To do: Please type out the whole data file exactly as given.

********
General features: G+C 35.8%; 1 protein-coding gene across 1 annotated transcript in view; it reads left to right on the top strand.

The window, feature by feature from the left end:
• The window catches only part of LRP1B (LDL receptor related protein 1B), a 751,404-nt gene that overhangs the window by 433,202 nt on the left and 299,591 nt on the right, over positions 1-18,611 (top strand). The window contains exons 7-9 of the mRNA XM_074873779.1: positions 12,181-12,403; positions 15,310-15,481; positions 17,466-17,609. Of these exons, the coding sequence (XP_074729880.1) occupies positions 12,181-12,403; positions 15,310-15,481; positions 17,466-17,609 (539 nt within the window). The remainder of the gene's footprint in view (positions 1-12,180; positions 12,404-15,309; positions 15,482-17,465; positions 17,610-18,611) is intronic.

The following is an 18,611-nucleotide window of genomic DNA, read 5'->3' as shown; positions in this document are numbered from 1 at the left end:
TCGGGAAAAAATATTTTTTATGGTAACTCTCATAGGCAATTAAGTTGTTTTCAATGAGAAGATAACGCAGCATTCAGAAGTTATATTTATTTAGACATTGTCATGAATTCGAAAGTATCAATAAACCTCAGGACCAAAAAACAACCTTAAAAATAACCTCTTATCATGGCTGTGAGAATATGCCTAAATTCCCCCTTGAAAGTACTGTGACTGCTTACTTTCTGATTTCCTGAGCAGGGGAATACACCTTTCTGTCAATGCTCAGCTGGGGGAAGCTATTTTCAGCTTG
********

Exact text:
General features: G+C 35.8%; 1 protein-coding gene across 1 annotated transcript in view; it reads left to right on the top strand.

The window, feature by feature from the left end:
• The window catches only part of LRP1B (LDL receptor related protein 1B), a 751,404-nt gene that overhangs the window by 433,202 nt on the left and 299,591 nt on the right, over positions 1-18,611 (top strand). The window contains exons 7-9 of the mRNA XM_074873779.1: positions 12,181-12,403; positions 15,310-15,481; positions 17,466-17,609. Of these exons, the coding sequence (XP_074729880.1) occupies positions 12,181-12,403; positions 15,310-15,481; positions 17,466-17,609 (539 nt within the window). The remainder of the gene's footprint in view (positions 1-12,180; positions 12,404-15,309; positions 15,482-17,465; positions 17,610-18,611) is intronic.

The following is an 18,611-nucleotide window of genomic DNA, read 5'->3' as shown; positions in this document are numbered from 1 at the left end:
TCGGGAAAAAATATTTTTTATGGTAACTCTCATAGGCAATTAAGTTGTTTTCAATGAGAAGATAACGCAGCATTCAGAAGTTATATTTATTTAGACATTGTCATGAATTCGAAAGTATCAATAAACCTCAGGACCAAAAAACAACCTTAAAAATAACCTCTTATCATGGCTGTGAGAATATGCCTAAATTCCCCCTTGAAAGTACTGTGACTGCTTACTTTCTGATTTCCTGAGCAGGGGAATACACCTTTCTGTCAATGCTCAGCTGGGGGAAGCTATTTTCAGCTTG